5.1. Limitations

As with all reviews, there are inherent limitations in this study; hence, it is important to acknowledge the limitations of this review. First, reports, grey literature, and books, which may be based on primary data, were not included. Therefore, there is a possibility that these sources may have yielded additional results. Second, searches in additional databases without search parameters could gather more information which could strengthen the generalisability of the findings of this review. Third, some relevant studies may have been missed due to strictly following the inclusion criteria that focused on adult women. For example, no study was retrieved from the Philippines in this review, which is a significant disaster-affected country of Southeast Asia. Fourth, although reproductive health was included as a search term, no studies on women’s reproductive health challenges after disasters were identified in this review that met the inclusion criteria. The majority of reviewed studies used a cross-sectional design, which may prevent researchers from making strong inferences about the causation of women’s health impacts and risk factors reported in the studies, as the data observe the study population at only one point in time. The review did, however, identify women’s health impacts following natural disasters, the prevalent risk factors, and the current knowledge gaps.

5.2. Recommendation for Future Research

A variety of the health assessment tools were used in the reviewed studies. A greater consistency in assessment tools used to examine the extent of physical and mental health difficulties may be beneficial for future research. We also recognise that further work is needed in this area, particularly in relation to research that yields high-quality evidence, such as studies that utilise non-probability sampling to enhance the quality of the work and the confidence in the evidence provided. Further qualitative and mixed method research needs to be carried out. More research related to the aim of this review was conducted in Nepal and Pakistan than the other countries; thus, more is generally known about the health impact and risk factors of these survivors. Notably, although Bangladesh is the fifth most disaster-affected country in the world [60] and records floods, cyclones, and riverbank erosions every year [12], only one study retrieved from Bangladesh identified women’s mental health outcomes after disasters. Given the large number of disasters, there is a scarcity of disaster research focused on the health impact of disasters on women in Bangladesh.

Supplementary Materials

The following are available online at https://www.mdpi.com/article/10.3390/ijerph182111068/s1, Table S1: Preferred Reporting Items for Systematic Review and Meta-Analysis (PRISMA) guidance 2020, Table S2: Search terms and search strategy for each database, Table S3: Risk of bias assessment.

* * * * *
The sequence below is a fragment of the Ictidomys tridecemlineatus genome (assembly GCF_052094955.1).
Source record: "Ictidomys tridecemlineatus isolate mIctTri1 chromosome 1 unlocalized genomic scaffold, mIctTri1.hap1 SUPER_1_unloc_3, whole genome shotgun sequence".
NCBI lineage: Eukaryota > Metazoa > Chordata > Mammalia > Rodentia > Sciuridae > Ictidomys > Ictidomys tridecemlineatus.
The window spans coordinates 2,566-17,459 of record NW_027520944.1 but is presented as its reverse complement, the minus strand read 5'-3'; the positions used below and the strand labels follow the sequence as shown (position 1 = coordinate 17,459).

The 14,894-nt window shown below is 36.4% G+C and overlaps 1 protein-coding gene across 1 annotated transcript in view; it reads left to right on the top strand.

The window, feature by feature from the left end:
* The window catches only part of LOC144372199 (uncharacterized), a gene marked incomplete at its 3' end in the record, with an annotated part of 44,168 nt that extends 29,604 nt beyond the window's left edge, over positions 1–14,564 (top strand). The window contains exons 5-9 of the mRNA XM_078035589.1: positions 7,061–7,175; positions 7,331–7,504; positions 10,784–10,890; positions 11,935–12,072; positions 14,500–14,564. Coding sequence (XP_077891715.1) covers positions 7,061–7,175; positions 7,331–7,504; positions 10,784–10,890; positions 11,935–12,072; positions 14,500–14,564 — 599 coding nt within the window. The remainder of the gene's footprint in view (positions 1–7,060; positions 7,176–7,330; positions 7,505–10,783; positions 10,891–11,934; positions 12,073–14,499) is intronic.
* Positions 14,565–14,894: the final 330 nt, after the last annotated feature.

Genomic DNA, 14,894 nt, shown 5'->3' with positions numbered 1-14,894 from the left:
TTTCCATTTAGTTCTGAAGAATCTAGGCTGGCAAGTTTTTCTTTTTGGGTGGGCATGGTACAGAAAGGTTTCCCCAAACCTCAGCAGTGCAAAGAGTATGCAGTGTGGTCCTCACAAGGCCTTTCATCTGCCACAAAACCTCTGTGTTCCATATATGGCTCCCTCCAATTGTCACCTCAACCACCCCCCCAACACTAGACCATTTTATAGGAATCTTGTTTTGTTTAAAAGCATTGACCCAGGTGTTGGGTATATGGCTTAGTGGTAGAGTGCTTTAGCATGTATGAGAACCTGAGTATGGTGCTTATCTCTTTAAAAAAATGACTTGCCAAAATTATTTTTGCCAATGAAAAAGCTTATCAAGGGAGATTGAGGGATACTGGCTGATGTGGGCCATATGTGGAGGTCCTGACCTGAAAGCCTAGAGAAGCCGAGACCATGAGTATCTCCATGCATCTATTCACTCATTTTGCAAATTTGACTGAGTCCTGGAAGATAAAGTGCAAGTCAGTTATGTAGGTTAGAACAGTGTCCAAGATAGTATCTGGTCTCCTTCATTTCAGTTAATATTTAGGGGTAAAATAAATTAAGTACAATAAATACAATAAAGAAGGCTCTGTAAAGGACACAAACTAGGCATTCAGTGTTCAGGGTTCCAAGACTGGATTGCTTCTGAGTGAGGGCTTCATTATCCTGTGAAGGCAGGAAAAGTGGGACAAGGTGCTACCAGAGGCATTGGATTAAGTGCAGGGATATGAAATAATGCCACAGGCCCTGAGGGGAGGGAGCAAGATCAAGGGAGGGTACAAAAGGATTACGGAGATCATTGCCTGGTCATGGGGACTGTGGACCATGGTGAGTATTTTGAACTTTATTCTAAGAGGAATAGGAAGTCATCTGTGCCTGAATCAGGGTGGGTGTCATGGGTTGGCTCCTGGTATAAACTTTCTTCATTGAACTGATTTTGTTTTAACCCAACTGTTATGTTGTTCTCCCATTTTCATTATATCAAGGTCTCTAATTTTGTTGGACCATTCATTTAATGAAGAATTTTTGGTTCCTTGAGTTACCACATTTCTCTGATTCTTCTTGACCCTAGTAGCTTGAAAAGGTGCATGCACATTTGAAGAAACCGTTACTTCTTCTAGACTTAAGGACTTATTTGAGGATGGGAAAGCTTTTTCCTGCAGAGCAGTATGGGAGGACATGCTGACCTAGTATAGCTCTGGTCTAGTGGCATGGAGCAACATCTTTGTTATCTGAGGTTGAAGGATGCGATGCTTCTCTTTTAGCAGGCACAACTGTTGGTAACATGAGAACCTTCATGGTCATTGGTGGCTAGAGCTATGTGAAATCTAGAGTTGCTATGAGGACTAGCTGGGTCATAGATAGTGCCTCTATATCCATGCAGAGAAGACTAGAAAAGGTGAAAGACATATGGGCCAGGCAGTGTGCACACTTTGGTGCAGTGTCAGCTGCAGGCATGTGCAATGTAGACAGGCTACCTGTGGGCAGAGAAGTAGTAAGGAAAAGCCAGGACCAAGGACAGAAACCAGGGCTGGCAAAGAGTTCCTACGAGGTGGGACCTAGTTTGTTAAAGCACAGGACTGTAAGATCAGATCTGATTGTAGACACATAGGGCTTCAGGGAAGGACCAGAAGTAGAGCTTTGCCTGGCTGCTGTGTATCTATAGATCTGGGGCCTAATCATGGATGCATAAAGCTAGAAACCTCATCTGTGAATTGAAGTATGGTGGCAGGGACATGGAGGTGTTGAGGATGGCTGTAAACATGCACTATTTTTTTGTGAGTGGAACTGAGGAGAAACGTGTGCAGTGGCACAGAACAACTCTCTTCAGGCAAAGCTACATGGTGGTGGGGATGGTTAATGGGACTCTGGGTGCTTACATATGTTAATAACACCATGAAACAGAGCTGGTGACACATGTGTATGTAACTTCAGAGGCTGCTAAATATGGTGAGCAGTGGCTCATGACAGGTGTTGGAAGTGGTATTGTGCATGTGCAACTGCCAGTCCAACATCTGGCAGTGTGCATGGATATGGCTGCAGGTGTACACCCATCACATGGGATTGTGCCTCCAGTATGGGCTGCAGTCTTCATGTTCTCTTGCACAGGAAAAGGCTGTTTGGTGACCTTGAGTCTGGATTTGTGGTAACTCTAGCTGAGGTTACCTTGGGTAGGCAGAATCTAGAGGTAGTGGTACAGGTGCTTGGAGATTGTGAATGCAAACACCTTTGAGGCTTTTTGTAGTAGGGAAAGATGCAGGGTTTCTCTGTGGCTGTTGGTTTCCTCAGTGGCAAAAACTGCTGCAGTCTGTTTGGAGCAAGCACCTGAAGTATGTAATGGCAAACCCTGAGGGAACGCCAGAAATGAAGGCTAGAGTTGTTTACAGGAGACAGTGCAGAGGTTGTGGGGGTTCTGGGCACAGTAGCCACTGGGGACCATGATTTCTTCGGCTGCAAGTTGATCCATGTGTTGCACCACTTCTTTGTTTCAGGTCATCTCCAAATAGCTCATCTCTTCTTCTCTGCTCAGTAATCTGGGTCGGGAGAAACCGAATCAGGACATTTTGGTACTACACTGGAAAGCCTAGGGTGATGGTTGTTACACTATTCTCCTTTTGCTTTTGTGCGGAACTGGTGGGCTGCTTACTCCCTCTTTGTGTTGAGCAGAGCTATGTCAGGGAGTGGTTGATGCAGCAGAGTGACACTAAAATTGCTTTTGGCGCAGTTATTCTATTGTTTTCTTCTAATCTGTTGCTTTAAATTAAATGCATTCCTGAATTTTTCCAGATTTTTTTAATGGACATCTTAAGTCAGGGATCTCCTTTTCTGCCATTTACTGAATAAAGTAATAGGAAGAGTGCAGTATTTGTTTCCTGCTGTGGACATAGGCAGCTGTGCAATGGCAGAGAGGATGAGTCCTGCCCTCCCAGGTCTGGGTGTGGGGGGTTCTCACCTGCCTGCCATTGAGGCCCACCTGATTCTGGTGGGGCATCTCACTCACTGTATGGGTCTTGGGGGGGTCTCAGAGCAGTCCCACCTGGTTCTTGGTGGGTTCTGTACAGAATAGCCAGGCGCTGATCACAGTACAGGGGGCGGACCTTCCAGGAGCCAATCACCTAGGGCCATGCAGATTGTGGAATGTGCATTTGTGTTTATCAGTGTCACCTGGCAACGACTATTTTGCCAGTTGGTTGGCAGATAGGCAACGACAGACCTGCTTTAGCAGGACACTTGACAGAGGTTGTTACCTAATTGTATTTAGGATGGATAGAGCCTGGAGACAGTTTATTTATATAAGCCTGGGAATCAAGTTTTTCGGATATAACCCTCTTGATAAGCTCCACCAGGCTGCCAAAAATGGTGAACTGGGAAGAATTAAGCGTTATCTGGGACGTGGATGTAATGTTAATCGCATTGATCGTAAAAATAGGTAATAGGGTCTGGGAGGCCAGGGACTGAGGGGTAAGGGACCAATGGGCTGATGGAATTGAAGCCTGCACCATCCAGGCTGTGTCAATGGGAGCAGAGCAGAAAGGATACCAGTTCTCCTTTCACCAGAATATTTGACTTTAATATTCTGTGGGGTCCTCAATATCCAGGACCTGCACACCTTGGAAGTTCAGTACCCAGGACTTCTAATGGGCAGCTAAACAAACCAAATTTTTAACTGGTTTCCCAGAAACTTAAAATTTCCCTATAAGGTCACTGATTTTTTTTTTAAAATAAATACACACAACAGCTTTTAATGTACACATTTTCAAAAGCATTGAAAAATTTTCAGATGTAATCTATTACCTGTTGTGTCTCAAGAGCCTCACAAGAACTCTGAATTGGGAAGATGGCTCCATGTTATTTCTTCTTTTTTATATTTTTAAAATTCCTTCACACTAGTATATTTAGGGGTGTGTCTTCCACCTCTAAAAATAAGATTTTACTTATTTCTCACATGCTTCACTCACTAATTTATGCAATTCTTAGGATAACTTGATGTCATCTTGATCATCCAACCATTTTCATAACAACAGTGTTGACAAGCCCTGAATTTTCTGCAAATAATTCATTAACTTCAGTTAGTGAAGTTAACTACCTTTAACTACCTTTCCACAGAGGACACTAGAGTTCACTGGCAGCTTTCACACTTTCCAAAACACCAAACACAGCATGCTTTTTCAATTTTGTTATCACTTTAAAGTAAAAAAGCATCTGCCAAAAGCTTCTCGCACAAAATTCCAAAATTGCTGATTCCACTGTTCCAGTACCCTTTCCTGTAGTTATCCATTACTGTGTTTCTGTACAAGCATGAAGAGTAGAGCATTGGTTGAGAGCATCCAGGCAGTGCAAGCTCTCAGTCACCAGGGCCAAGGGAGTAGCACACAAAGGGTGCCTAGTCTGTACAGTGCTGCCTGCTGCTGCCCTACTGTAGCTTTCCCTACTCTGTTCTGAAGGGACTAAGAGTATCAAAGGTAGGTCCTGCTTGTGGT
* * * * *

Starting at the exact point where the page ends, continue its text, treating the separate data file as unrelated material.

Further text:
Author Contributions

Conceptualization, S.R.F., K.U., L.E. and M.S.I.; methodology, S.R.F., K.U. and L.E.; writing—original draft preparation, S.R.F.; writing—review and editing, K.U., L.E. and M.S.I. All authors have read and agreed to the published version of the manuscript.

Funding

This research received no external funding. However, the first author is a recipient of the University of New England International Postgraduate Research (UNE IPRA) scholarship.

Institutional Review Board Statement

Not applicable.

Informed Consent Statement

Not applicable.

Data Availability Statement

Data sharing is not applicable to this article.

Acknowledgments

This research is part of the dissertation of a doctoral student, S.R.F., with supervision by advisors K.U., L.E. and M.S.I.

Conflicts of Interest

The authors declare no conflict of interest.

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Figure 1. PRISMA flow diagram of included studies.* According to PRISMA * means: consider reporting the number of records identified from each database rather than the total number across all databases.
Figure 1. PRISMA flow diagram of included studies.* According to PRISMA * means: consider reporting the number of records identified from each database rather than the total number across all databases.
Ijerph 18 11068 g001
Table 1. Search terms.
Table 1. Search terms.
PopulationWomen OR Woman OR Female OR Females
Interesthealth (health (vulnerability OR vulnerabilities OR risk OR hazard OR hazards OR hazardous OR psychological OR mental OR physical OR emotion OR emotional OR psychosocial OR reproductive OR sexual))
Context1natural disasters (“natural disasters” OR “natural disasters” OR “natural calamities” OR “natural calamity” OR flood OR floods OR flooding OR volcano OR volcanoes OR volcanic OR earthquake OR earthquakes OR cyclone OR cyclones OR hurricane OR hurricanes OR drought OR droughts OR tornado OR tornadoes OR landslide OR landslides OR mudslide OR mudslides OR (“wild fire” OR “wild fires” OR “wildfire” OR “wildfires” OR bushfire OR bushfires)
Context2“south asia” OR “southeast asia” OR bangladesh OR srilanka OR sri Lanka OR india OR bhutan OR nepal OR pakistan OR maldives OR afghanistan OR brunei OR burma OR mayanmar OR cambodia OR timo-leste OR indonesia OR laos OR malaysia OR phillippines OR singapore OR thailand OR vietnam
Table 2. Characteristics of selected studies.
Table 2. Characteristics of selected studies.
Reference/LocationSample Size/Age/GenderContext/Type of ParticipantsStudy Design/MethodsQuality
Bimali et al., (2018),
Nepal [27]
Total sample: 199
Female: 25 to 80
Male: 9 to 79